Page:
This was the commencement address I gave to Torrey Honors College’s class of 2023. Torrey is a Socratic Great Books program, where the pedagogical coin of the realm is questions. So I put together an appropriate commencement talk. It’s for a very specific audience, has some in-jokes that were designed to appeal to exactly these 100-or-so people, and uses a bit of jargon. But I think most of it makes sense for a broader audience, and that others might enjoy overhearing it.
May I add my warm welcome to all in attendance, and especially my congratulations to all you graduates?
Aren’t you all looking just fine and dandy today? Is it too much of a Dad joke if I call you ‘classy?’ Get it?
All right, who’s ready to get this commencement commencing?
Have you ever noticed that we hold special ceremonies like this to mark the successful conclusion of your path through college, but instead of calling it a conclusion or a termination or a denouement, we call it commencement? What exactly are we commencing? Do you need me to tell you that what you are commencing is the rest of your life? Or that everything we’ve experienced here together over the course of all these years and all those courses and all that reading and all that discussing is just the launch pad from which you are lifting off, or the preparation for the real work of a lifetime? Is that surprising?
Did you think your final exams were your final final exams? Did you think that last Don Rags was the Don Rags to end all Don Rags? Did you really think we’d let you go without taking this opportunity to put a few more questions to you? Wouldn’t you be disappointed in us if we did?
So will you bear with me for these few minutes while I ask you a few more questions?
Can I have your Don Rags form? Did you bring your books? Anything I need to know about your notebook? “What does Athena want?” (No no no, would I do that to you?)
First of all, in truly and fully Socratic mode, may I ask you: My friends, What is a question?
Can you imagine if I said, “Webster’s defines question as ‘an interrogative expression used to test knowledge?’” How many points would you take off for that essay opener? Who can stand that? Don’t we need a better, deeper understanding of questioning than that? Or, to switch the metaphor, don’t we need a higher understanding? And how much higher?
In particular, if Torrey Honors College is a Christian program at Biola University–the Bible Institute of Los Angeles–a program devoted to the Good, the True, and the Beautiful, then why is our chosen tool of instruction not the Lecture but the Question?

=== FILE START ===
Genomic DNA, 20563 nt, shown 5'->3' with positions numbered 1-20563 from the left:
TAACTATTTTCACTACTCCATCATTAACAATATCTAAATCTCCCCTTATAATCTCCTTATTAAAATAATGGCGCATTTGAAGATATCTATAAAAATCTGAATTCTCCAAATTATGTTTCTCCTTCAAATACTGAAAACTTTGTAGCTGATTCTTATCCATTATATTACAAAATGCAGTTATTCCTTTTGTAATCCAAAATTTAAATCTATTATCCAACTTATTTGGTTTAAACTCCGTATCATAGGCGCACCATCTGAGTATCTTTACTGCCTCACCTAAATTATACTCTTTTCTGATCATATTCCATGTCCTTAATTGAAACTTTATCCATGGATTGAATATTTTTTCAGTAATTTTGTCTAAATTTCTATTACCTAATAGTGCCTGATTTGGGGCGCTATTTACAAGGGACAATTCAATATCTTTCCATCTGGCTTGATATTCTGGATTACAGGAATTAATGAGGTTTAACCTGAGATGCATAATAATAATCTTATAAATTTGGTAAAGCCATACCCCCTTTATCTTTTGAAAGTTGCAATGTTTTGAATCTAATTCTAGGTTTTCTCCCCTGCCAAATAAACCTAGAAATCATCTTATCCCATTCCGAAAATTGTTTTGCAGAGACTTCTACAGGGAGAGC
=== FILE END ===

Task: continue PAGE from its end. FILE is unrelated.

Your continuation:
That, to paraphrase Shakespeare, is the question … isn’t it? Is it? It is?
Question: Can we turn any sentence into a question just by making our voice go up at the end? Yes? No?
What if I told you that in one sense, that little rising up at the conclusion of a thought is in fact the most vital and crucial thing, the thing that makes a question a question, the difference between a fake question and a real question?
Why do some statements land with a thud at your feet, while other expressions come to their conclusion and rise upward with a little lilt, an expectant exaltation? What ancient ancestral cohort of talkers decided that (in our language at least) a question requires your voice to go up at the end?
Did it develop out of some secret awareness that when we’ve got hold of a good question, it lifts our eyes toward the light, it lifts our heads toward a hope of understanding? What if our voice goes up at the end because we are eager for and open to the Truth? Do we get hold of a good question, or would it be better to say it’s got hold of us? What if that rising up at the end isn’t a cheap technique for disguising a declaration as a question, but is essential to what makes a question a question? What if it reveals that there’s something ever greater, drawing us further up and further in? What if our voice goes up at the end because WE go up at the end, because heaven is our true home, because a conclusion is a commencement, because in our end is our beginning?
Would it be unforgivably Chestertonian of me to tell you that a question is a quest? That questioners are questers, setting out on a journey to seek and to find?
And isn’t that the Torrey thing? (By the way, did you know that R. A. Torrey, our namesake, wrote a book about the Gospels in 1907 that contained nothing but questions? Thousands of questions? 11,798 questions? Isn’t that amazing?)